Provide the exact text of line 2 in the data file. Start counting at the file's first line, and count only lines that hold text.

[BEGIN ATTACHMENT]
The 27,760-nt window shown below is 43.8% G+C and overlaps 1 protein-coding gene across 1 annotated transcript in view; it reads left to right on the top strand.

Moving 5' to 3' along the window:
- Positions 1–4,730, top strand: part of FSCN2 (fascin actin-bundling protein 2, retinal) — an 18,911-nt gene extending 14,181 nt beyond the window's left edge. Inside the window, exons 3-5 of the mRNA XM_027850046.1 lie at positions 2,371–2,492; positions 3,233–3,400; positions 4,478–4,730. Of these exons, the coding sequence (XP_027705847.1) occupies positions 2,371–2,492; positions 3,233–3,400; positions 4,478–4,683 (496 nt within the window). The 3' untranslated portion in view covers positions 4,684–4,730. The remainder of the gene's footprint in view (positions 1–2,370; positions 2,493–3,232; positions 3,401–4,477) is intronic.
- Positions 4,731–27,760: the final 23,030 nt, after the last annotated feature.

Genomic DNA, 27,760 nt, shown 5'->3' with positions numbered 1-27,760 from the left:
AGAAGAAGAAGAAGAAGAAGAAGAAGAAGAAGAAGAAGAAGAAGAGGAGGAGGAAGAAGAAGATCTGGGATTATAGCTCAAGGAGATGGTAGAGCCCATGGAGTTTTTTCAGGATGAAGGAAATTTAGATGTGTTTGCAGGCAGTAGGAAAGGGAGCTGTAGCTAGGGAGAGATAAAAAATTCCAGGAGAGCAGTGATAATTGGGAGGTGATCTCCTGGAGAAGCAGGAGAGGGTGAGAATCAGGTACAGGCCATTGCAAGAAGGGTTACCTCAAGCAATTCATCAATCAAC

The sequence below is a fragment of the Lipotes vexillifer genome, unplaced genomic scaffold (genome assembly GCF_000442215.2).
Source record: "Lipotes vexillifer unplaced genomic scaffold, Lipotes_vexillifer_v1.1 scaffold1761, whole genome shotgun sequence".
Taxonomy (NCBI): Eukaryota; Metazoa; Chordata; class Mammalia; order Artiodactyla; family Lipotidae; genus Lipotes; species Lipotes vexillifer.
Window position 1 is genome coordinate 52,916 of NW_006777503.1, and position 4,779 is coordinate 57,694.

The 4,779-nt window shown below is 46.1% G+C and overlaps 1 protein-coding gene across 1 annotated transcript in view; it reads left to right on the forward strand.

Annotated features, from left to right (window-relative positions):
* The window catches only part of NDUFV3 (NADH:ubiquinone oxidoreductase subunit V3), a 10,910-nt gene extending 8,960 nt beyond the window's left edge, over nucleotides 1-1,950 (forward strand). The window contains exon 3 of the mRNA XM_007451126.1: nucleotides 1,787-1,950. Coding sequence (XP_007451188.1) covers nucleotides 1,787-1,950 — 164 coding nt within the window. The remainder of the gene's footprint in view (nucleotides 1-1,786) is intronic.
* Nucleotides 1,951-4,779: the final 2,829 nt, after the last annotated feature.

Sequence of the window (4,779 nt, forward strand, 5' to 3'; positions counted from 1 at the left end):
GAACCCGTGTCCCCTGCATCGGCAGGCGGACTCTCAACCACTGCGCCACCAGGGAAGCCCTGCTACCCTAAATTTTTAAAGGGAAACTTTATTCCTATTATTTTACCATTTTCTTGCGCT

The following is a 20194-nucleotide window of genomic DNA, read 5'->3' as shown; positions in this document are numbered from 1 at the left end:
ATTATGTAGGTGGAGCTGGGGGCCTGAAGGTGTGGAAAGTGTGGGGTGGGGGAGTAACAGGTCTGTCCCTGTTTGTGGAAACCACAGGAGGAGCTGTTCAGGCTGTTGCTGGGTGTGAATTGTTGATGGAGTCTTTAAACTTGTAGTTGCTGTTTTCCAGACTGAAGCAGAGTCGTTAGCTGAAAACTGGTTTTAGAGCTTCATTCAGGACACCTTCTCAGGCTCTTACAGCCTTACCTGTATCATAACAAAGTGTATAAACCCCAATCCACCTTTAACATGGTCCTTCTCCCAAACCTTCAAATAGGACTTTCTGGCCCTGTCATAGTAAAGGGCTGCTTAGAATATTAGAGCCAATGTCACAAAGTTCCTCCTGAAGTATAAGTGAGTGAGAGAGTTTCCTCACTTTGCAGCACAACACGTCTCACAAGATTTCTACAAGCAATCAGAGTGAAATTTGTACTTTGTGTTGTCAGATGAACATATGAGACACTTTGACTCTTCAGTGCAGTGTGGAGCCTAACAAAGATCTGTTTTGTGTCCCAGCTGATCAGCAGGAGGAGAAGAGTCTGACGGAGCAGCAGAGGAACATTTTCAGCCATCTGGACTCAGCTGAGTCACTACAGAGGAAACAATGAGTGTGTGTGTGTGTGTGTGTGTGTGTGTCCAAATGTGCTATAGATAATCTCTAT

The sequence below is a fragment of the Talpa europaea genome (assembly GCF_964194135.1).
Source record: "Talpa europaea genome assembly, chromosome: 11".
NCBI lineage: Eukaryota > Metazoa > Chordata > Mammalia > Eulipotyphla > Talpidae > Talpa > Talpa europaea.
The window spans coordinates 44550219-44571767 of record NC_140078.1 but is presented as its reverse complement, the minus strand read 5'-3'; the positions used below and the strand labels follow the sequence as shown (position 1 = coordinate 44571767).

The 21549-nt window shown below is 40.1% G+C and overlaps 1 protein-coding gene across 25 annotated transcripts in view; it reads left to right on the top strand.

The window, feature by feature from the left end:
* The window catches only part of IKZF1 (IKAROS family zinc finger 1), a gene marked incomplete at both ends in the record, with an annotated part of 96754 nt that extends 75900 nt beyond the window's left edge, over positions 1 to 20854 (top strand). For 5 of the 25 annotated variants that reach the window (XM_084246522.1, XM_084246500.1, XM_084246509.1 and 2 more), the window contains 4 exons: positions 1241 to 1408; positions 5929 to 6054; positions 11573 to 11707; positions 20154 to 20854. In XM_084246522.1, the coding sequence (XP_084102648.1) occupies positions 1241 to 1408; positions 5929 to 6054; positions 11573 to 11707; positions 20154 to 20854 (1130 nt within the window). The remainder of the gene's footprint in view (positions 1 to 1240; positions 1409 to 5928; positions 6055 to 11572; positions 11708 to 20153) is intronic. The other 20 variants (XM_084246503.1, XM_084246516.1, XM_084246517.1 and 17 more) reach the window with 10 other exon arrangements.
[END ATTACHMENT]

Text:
Moving 5' to 3' along the window: